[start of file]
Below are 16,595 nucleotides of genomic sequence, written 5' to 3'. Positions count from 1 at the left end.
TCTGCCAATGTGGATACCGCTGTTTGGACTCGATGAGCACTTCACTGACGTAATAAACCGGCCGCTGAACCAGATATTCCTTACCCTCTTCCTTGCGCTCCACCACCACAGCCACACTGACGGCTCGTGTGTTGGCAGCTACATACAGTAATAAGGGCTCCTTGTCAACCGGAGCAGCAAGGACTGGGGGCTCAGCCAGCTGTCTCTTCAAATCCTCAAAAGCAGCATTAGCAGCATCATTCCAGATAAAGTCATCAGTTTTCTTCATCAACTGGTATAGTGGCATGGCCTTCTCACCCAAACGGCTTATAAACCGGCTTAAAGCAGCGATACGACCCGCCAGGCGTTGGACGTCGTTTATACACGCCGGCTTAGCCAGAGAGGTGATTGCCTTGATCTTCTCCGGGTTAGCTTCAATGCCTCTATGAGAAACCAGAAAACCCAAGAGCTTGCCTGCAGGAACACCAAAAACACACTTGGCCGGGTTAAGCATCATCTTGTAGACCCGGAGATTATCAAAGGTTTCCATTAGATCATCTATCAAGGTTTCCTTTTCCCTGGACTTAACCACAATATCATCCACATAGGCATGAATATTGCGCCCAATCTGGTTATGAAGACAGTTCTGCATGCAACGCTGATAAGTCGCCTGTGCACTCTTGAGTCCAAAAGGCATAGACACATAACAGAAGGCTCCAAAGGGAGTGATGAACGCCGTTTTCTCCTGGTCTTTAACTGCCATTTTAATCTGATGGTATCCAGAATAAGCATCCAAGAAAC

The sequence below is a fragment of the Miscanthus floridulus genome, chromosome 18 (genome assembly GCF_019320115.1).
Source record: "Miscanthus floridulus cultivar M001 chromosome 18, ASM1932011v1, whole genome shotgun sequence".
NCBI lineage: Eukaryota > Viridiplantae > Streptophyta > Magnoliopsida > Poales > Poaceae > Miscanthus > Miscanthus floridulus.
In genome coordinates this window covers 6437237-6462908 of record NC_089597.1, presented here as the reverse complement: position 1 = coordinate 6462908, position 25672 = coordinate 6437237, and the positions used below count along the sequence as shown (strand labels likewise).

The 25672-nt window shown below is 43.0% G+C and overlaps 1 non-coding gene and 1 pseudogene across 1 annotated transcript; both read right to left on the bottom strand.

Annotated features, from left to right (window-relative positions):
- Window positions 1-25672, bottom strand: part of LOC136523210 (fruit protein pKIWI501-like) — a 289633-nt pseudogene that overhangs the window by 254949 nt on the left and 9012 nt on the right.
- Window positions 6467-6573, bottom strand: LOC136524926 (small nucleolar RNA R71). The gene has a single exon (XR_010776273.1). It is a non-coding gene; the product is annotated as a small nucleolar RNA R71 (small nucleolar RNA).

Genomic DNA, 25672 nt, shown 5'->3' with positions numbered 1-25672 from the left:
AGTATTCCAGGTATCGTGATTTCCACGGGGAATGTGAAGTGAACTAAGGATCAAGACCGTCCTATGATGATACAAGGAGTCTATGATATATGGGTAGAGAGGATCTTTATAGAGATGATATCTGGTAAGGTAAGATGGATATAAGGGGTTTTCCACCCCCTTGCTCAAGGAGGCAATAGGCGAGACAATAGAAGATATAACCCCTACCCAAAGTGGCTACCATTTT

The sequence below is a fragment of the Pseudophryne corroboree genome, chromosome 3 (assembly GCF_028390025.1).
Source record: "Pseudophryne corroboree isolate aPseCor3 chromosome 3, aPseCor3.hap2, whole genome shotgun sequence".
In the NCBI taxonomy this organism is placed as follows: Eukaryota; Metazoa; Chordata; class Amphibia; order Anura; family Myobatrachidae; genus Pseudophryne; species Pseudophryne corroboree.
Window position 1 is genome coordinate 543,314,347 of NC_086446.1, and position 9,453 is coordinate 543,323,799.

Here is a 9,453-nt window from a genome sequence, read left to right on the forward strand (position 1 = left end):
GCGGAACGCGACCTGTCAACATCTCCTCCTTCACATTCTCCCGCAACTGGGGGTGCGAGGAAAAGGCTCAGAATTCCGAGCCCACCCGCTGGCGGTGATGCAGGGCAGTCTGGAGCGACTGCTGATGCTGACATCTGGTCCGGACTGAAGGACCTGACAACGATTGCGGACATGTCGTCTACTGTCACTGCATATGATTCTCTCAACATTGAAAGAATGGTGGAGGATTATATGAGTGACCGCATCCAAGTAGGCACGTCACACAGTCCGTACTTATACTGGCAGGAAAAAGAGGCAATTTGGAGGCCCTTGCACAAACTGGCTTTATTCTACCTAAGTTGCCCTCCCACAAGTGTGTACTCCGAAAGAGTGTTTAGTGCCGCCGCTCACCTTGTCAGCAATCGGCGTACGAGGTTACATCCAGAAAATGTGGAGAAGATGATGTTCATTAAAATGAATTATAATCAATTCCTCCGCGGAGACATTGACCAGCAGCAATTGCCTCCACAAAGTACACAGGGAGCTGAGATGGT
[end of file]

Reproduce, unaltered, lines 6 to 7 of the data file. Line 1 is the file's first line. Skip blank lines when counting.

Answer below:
In genome coordinates this window covers 6437237-6462908 of record NC_089597.1, presented here as the reverse complement: position 1 = coordinate 6462908, position 25672 = coordinate 6437237, and the positions used below count along the sequence as shown (strand labels likewise).

The 25672-nt window shown below is 43.0% G+C and overlaps 1 non-coding gene and 1 pseudogene across 1 annotated transcript; both read right to left on the bottom strand.